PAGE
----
I never understood this statement until I was in my early 20s. I always thought it meant that your home is where your heart is. Which, I suppose, it does.
I used to think it was hogwash. Glens Falls, thought 17-year-old me, was most certainly NOT where MY heart was. My heart was elsewhere. Further away, in some yet-to-be-disclosed location. I wanted to go to school as FAR away as possible, though far is relative. Cost concerns had my mother concerned about me going out of state (because I then would not be eligible for TAP Grants) and also further than a reasonable drive away. Those same cost concerns had me nervous about applying at a large university that wasn’t a SUNY school (such as Syracuse or NYU) and the small liberal arts schools made me nervous about entering a “13th Grade” situation. (I hated high school, which comes to great surprise of many people who know me as an adult – boisterous, outgoing types like me usually thrive in high school. I thrived in spite of it. Believe me, there are more of us than you think.)
So, I applied to four SUNY schools, and narrowed it down to two: Oswego and Plattsburgh. Even though I actually liked Plattsburgh better, it was in spite of what my mind had already decided – that going to a school “that close to home” was *not* what I wanted, and I needed to leave the area code. Oswego it was.
Don’t get me wrong: I got a good education at Oswego. I made some good friends, and I did a lot of growing and discovering while there. I was lucky enough to have great relationships with my advisors and a couple of key professors, who pushed me to step out of my comfort zones and really explore what I wanted out of my higher education, and what I wanted to do with it. Still, I never felt quite at home at Oswego. I hear some of my peers – including those who went to Oswego – speak of college, and their college towns, with a fondness that I could never feel. My friends who went to Oswego loved the town AND the college. I never understood it, just like I couldn’t possibly understand my friends from Glens Falls wanting to return there.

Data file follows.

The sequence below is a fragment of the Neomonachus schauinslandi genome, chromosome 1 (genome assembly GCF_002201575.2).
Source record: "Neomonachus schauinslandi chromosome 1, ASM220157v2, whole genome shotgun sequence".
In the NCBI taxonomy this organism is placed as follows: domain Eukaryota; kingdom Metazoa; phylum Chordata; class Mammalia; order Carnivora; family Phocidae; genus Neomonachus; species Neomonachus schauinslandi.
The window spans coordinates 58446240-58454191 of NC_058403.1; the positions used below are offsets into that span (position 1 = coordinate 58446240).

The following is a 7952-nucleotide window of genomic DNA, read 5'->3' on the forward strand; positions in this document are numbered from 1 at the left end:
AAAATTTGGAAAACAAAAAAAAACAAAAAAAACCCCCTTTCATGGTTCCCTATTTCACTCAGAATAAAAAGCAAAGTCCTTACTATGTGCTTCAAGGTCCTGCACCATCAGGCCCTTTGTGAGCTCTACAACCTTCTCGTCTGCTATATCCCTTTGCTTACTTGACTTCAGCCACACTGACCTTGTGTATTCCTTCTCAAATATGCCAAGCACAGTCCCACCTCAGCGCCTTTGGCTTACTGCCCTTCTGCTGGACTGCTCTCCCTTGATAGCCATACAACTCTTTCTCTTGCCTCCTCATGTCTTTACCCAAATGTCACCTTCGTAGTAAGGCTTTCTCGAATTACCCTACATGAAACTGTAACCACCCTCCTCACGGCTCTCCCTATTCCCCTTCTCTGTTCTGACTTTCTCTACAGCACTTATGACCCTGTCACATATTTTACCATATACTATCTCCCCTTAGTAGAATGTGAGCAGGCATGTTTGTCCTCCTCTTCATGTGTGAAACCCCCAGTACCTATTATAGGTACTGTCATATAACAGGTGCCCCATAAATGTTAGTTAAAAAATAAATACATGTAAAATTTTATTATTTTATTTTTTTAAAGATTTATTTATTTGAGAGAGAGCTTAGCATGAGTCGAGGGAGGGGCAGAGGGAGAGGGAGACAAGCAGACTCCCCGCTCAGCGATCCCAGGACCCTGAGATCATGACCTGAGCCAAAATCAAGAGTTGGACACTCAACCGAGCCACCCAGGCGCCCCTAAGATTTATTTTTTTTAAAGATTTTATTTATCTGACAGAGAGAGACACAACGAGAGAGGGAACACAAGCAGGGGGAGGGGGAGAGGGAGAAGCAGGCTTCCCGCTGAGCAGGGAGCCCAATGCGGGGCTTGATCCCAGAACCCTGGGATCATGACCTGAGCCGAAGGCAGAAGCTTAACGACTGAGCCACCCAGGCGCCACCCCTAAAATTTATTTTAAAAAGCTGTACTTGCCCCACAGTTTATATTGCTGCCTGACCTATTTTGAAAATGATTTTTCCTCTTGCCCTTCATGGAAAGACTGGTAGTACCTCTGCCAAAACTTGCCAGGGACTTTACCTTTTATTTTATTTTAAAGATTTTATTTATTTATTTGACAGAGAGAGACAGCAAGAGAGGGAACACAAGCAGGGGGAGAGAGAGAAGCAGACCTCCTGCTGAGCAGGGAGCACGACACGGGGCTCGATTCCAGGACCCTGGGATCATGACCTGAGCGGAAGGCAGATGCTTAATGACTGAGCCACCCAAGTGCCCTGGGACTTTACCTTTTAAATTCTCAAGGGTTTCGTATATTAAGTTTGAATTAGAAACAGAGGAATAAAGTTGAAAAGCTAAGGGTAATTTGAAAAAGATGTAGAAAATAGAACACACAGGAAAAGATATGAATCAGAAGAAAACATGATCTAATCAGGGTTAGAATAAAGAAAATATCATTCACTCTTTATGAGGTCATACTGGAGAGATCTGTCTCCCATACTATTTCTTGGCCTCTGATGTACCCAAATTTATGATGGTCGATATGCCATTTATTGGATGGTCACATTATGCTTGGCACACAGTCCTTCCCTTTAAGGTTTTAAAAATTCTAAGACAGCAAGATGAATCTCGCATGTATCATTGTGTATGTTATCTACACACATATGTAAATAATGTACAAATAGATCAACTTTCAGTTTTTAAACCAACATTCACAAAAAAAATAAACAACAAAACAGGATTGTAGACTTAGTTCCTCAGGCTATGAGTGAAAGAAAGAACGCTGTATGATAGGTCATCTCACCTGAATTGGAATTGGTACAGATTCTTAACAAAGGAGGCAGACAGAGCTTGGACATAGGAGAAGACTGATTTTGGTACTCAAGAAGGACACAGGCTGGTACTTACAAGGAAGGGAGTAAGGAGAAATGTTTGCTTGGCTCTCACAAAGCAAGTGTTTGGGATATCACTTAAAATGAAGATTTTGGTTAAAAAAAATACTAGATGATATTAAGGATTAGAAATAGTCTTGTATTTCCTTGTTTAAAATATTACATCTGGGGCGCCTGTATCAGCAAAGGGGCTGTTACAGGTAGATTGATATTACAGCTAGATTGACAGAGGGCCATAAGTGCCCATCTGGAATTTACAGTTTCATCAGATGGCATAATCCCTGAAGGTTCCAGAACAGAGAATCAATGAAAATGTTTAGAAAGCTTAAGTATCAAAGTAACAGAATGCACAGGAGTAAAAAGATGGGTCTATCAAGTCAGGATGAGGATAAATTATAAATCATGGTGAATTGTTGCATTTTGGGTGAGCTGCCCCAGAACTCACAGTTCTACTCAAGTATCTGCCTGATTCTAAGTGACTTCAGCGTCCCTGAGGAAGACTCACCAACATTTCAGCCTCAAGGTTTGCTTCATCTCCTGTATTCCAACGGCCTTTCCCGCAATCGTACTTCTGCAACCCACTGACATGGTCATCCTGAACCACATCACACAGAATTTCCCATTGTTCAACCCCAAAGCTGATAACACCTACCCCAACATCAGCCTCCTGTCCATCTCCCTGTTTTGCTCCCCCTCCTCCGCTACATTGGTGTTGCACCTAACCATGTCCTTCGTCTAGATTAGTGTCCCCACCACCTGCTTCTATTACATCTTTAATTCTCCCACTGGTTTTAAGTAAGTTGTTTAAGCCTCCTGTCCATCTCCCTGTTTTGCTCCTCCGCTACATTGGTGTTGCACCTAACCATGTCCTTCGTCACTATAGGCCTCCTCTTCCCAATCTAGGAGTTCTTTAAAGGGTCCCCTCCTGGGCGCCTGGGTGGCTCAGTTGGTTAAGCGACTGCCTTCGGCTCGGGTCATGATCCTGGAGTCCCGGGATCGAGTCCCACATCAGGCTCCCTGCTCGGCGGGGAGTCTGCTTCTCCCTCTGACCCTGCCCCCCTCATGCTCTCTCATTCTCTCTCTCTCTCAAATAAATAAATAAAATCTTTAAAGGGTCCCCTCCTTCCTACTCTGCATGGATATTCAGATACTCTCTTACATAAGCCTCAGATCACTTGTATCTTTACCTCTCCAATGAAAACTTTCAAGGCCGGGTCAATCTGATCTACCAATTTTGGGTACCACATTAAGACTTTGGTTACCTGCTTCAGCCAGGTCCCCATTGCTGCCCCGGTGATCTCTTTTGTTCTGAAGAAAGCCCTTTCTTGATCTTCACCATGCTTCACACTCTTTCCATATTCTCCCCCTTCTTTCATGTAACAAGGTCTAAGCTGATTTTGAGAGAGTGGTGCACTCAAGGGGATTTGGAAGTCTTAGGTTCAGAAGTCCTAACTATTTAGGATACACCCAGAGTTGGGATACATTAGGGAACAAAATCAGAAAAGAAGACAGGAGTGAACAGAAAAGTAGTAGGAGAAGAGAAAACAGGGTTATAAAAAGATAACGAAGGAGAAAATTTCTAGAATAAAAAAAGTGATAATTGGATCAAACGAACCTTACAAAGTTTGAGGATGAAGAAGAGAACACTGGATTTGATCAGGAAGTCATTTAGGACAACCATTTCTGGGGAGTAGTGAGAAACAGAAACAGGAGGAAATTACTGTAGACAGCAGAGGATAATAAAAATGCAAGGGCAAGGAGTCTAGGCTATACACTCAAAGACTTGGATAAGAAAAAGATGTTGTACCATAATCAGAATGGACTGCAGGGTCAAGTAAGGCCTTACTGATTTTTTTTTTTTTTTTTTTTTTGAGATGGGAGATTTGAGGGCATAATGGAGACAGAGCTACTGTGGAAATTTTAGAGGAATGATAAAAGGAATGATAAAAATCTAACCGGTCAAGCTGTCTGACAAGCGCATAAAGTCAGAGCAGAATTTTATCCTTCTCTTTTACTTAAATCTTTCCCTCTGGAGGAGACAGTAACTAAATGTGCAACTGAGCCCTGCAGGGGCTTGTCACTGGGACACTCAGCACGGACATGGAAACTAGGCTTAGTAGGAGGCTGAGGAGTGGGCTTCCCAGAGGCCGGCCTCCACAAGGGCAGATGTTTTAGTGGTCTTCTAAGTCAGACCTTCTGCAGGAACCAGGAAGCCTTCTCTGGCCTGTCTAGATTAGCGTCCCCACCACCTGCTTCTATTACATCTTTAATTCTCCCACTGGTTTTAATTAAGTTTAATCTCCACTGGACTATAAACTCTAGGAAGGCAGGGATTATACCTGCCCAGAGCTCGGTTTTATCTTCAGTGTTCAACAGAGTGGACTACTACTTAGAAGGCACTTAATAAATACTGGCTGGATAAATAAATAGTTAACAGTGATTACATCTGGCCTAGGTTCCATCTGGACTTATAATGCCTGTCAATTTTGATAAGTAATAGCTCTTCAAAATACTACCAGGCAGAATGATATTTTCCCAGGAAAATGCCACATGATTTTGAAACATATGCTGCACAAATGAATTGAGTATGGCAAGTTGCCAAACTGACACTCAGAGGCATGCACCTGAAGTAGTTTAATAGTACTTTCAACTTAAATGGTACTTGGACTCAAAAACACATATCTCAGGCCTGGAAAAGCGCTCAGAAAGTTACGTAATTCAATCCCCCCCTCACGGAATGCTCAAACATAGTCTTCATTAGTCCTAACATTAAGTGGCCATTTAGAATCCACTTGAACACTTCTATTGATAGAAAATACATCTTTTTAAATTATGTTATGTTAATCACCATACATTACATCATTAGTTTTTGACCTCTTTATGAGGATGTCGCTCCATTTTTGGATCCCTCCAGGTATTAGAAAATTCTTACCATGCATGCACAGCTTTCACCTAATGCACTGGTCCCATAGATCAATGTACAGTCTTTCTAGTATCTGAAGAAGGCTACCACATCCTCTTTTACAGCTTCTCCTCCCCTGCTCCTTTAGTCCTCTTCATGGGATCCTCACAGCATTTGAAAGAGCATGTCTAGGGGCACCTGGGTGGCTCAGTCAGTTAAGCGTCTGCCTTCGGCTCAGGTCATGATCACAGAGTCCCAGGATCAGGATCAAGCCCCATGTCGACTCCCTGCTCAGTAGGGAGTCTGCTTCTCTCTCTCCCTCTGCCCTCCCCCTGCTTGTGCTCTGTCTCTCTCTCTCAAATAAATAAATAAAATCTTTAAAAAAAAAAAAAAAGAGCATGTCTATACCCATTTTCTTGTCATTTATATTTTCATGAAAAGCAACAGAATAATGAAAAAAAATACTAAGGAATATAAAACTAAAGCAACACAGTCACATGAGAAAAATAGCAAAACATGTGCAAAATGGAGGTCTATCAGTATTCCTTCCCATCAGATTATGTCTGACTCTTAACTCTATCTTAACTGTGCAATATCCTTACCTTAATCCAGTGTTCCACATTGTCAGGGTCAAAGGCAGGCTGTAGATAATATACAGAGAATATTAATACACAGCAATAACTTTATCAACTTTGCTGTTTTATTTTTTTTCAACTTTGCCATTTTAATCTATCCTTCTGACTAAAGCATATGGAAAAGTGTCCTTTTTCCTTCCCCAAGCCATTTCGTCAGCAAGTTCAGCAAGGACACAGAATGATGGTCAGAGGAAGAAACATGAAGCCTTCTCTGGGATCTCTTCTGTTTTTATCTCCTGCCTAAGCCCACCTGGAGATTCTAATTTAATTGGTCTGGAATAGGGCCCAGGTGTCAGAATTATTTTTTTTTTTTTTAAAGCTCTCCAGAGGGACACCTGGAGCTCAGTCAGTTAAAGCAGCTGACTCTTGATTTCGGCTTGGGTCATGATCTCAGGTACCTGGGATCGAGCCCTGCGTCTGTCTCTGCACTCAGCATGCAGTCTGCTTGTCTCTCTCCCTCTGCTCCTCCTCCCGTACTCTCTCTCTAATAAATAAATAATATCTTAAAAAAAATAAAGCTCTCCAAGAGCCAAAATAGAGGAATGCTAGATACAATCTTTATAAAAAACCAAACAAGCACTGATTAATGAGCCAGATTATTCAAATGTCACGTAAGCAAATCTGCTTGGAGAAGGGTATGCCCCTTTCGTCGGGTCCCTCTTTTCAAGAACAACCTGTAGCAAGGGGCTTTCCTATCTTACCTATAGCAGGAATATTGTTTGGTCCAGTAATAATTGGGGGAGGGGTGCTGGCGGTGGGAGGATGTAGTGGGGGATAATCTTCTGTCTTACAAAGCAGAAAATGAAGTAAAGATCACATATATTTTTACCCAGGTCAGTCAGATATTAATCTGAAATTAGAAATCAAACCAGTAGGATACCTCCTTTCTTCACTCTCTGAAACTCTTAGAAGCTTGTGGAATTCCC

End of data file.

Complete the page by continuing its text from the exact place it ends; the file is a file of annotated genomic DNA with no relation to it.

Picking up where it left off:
For them, it was home. It was where their heart was. For me, I had different ideas.
When I was a junior in college, on a whim, I took a full semester internship in Albany at The Legislative Gazette. I commuted from my mother’s home in Glens Falls (a town, as I got older, I was growing to appreciate much more than when I was in high school, but still did not feel like home), which enabled me to save some money and pay off a little bit of debt, as the internship carried a small stipend in addition to 15 credits. A few weeks into the internship, I regretted not getting an apartment in Albany as I was quickly falling in love with this quirky, political, sometimes obnoxious city. I couldn’t quite place what it was I loved about it so much, and it took me by surprise.
I went to a live reading at Proctor’s shortly into my term. William Kennedy had just published Roscoe*, his latest book in the Albany Cycle. I bought one of the autographed copies that night, and tore through the book. It immediately joined Watership Down and Angela’s Ashes on my bookshelf as among my favorite novels. I pictured the landscape of downtown Albany, pre-Empire State Plaza, as I walked the streets during lunch and after work. I spent many a day walking through Center Square, learning the landscape of Lark St. Soon afterward, a couple of my fellow interns and I started a Thursday night trend of going to the Lionheart after work for $2 pints. Back then, the Lionheart was a small hipster bar located above Bombers. A few years later, the owner of Bombers turned the space into a burrito and margarita bar, and the Lionheart moved to a larger space on Madison. I’ve come to appreciate the “new” Lionheart, but my heart still longs for the little hipster hipster space and the old, musty couches.
I finally understood what the phrase meant. I had finally found a place that felt like home. And, what do you know: it was in the same area code as Glens Falls.
Just the other day, I was walking down my street. I stopped at The Daily Grind for a cup of coffee, and then at Capital Wine for a bottle of wine I would bring to a gathering later that day. The air was mild – it is March, and the weather is not warm enough to stop dressing for winter, but warm enough to melt the snow and turn Washington Park into a quagmire. It smells a little funny – like muddy, melted snow and moist, mildew-y air. I breathed it in and took in my surroundings.
I love this city. I don’t really understand why I love it – there’s nothing about it that is so exceptional. But, it is where my heart is.
*Why, yes, this book has the same name as my cat. This is not a coincidence. 🙂